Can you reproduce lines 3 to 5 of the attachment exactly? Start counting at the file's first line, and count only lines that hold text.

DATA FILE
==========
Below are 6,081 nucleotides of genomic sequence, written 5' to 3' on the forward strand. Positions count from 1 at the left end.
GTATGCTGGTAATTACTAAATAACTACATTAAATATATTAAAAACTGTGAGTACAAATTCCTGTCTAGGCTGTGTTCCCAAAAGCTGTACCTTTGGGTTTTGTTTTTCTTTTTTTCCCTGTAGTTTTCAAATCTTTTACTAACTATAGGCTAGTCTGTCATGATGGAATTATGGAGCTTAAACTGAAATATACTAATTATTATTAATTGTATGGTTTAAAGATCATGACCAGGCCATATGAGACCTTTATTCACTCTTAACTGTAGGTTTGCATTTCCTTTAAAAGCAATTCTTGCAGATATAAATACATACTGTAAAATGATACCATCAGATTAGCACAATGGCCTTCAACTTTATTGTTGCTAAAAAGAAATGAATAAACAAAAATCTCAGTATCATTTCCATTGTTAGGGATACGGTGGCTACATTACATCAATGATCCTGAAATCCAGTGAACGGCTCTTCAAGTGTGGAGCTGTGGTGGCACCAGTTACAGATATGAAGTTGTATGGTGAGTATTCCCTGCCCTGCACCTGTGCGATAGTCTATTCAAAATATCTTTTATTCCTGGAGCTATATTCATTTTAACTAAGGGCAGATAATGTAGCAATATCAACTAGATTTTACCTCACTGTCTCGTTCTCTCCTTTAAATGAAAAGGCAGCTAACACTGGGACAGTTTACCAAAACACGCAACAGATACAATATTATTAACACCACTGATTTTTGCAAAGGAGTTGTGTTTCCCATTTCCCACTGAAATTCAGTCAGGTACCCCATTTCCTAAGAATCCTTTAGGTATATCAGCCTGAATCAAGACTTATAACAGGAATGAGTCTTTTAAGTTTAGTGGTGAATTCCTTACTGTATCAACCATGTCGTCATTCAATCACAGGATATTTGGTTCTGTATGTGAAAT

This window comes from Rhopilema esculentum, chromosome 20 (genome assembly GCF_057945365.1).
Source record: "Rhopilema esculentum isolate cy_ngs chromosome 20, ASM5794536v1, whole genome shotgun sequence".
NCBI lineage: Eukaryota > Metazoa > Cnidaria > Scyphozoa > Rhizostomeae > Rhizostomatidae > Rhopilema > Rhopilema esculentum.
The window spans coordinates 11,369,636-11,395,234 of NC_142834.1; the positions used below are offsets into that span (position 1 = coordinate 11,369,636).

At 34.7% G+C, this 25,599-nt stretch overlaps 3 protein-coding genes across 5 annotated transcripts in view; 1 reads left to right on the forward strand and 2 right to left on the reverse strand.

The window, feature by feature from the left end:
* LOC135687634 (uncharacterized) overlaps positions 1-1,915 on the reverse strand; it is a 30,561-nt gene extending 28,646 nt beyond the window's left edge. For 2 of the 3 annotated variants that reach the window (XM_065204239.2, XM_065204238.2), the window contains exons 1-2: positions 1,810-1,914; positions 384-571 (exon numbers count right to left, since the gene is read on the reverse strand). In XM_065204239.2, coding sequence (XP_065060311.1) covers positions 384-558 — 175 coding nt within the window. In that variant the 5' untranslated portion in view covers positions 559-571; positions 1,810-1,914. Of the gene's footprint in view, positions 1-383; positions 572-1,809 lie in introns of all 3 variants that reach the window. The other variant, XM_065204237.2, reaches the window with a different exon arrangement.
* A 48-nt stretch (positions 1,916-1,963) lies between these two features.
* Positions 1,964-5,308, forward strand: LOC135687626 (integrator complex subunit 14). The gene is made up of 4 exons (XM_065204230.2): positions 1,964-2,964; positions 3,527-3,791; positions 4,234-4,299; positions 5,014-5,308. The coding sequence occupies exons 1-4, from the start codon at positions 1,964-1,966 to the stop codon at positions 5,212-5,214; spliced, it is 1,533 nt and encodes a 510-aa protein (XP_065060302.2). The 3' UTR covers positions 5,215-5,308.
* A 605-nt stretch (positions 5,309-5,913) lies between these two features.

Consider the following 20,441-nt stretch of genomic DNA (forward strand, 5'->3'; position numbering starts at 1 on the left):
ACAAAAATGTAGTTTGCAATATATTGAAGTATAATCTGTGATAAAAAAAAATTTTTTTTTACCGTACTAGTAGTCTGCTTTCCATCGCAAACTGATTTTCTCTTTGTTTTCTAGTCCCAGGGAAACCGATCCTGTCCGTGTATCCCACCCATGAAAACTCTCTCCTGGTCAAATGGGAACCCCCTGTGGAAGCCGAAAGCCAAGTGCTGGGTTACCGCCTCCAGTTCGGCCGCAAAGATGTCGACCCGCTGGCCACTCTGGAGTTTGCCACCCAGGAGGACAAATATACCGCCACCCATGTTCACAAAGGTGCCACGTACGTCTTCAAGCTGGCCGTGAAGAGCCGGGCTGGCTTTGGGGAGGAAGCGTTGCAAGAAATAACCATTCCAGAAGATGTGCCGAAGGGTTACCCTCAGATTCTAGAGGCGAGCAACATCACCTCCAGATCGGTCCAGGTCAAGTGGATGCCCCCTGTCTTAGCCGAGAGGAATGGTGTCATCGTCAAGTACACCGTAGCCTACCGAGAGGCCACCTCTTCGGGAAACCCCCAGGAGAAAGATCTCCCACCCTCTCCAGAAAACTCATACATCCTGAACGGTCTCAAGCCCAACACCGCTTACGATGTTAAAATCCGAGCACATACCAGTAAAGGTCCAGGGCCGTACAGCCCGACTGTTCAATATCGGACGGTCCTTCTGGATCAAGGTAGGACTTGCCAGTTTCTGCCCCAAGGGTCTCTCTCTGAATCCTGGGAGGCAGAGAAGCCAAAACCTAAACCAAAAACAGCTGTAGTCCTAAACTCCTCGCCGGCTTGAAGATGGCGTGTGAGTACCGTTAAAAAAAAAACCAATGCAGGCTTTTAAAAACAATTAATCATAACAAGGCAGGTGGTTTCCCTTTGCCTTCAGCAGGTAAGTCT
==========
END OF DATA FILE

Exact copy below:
This window comes from Rhopilema esculentum, chromosome 20 (genome assembly GCF_057945365.1).
Source record: "Rhopilema esculentum isolate cy_ngs chromosome 20, ASM5794536v1, whole genome shotgun sequence".
NCBI lineage: Eukaryota > Metazoa > Cnidaria > Scyphozoa > Rhizostomeae > Rhizostomatidae > Rhopilema > Rhopilema esculentum.